Australia: The Land Where Time Began

A biography of the Australian continent 

Naracoorte Fossil Site - southeast South Australia

This is a series of caves that have been accumulating very well-preserved fossils for about 300,000 years. It covers an area of 300 Ha about 320 km southeast of Adelaide, South Australia, and is comprised of flat country with a series of stranded coastal dune ridges that run parallel to the modern coast. They are in the Oligocene-Miocene Gambier Limestone, that is overlain by the Naracoorte East Dune. This is the oldest of a series of stranded coastal dunes ranging as far inland as the town of Hynam. The caves were open during the Late Pleistocene, sediment and bones accumulating in their entrances and dolines. Victoria Fossil Cave contains the most significant of these accumulations of fossils.

Naracoorte East Range is a linear ridge of Oligo-Miocene Gambier Limestone in which the caves have formed. The limestone was formed beneath a warm, shallow ocean until the Early Miocene when there was a marine regression (Sprigg, 1952), after which erosion and cave formation took place. A series of marine dune ridges were deposited across southeastern Australia during the Early Pliocene. During the following regression, fluvial sand (Parilla Sands) was deposited between the ridges in valleys and watercourses. During this phase high phreatic water levels formed caves, such as Blanche Cave and Victoria Cave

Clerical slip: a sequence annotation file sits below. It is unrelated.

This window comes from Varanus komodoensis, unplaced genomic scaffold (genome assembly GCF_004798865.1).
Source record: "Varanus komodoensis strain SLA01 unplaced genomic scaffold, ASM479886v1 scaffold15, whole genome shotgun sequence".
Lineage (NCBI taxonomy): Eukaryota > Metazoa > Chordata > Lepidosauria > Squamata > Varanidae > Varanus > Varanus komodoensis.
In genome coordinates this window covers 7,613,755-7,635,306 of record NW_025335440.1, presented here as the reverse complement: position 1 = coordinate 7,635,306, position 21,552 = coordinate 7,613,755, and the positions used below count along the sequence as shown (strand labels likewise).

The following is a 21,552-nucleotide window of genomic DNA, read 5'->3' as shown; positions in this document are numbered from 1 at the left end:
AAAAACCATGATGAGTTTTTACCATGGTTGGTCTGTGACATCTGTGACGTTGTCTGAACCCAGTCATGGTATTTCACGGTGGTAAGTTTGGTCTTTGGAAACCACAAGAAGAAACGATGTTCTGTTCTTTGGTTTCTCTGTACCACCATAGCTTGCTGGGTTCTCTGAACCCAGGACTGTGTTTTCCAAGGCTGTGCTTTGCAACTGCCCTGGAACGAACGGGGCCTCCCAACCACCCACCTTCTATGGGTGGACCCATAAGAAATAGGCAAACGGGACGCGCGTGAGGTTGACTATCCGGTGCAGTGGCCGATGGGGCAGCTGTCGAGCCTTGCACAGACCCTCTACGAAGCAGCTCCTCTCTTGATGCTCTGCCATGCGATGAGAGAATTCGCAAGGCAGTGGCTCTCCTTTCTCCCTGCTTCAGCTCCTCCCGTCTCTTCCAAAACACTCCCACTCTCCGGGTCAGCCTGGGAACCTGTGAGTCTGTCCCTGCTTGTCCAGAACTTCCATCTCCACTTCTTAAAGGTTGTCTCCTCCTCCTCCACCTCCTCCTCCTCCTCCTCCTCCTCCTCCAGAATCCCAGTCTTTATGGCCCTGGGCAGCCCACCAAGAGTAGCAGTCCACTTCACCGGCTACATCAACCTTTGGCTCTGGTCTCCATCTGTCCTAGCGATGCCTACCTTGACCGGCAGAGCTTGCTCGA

It has proven to be complementary to Riversleigh, and as with Riversleigh, has a continuous series of fossils, in this case going back 300,000 years. The Naracoorte Caves contain fossils that form an unbroken series from about 350,000 years ago, demonstrating how the fauna changed as several ice ages came and went and the arrival of humans. It is believe the caves may also contain fossils from the Pliocene, and possibly even the Miocene. If this proves to be the case it will be possible to compare the faunas of this site with that of Riversleigh, 2000 km to the north.

By studying the record of climatic change at this site it was found that the megafauna had no problem surviving either cold or dry periods, always bouncing back with the return of more favourable conditions. All except the last one when humans were also present in Australia.

Some of the animal fossils found at Naracoorte



Sources & Further reading

  1. Chris Johnson, Australia's Mammal Extinctions, a 50,000 year history, Cambridge University Press, 2006
  2. Patricia Vickers-Rich, Thomas Hewitt Rich, Wildlife of Gondwana, Reed Australia, 1993
Author: M. H. Monroe
Last Updated 30/09/2011

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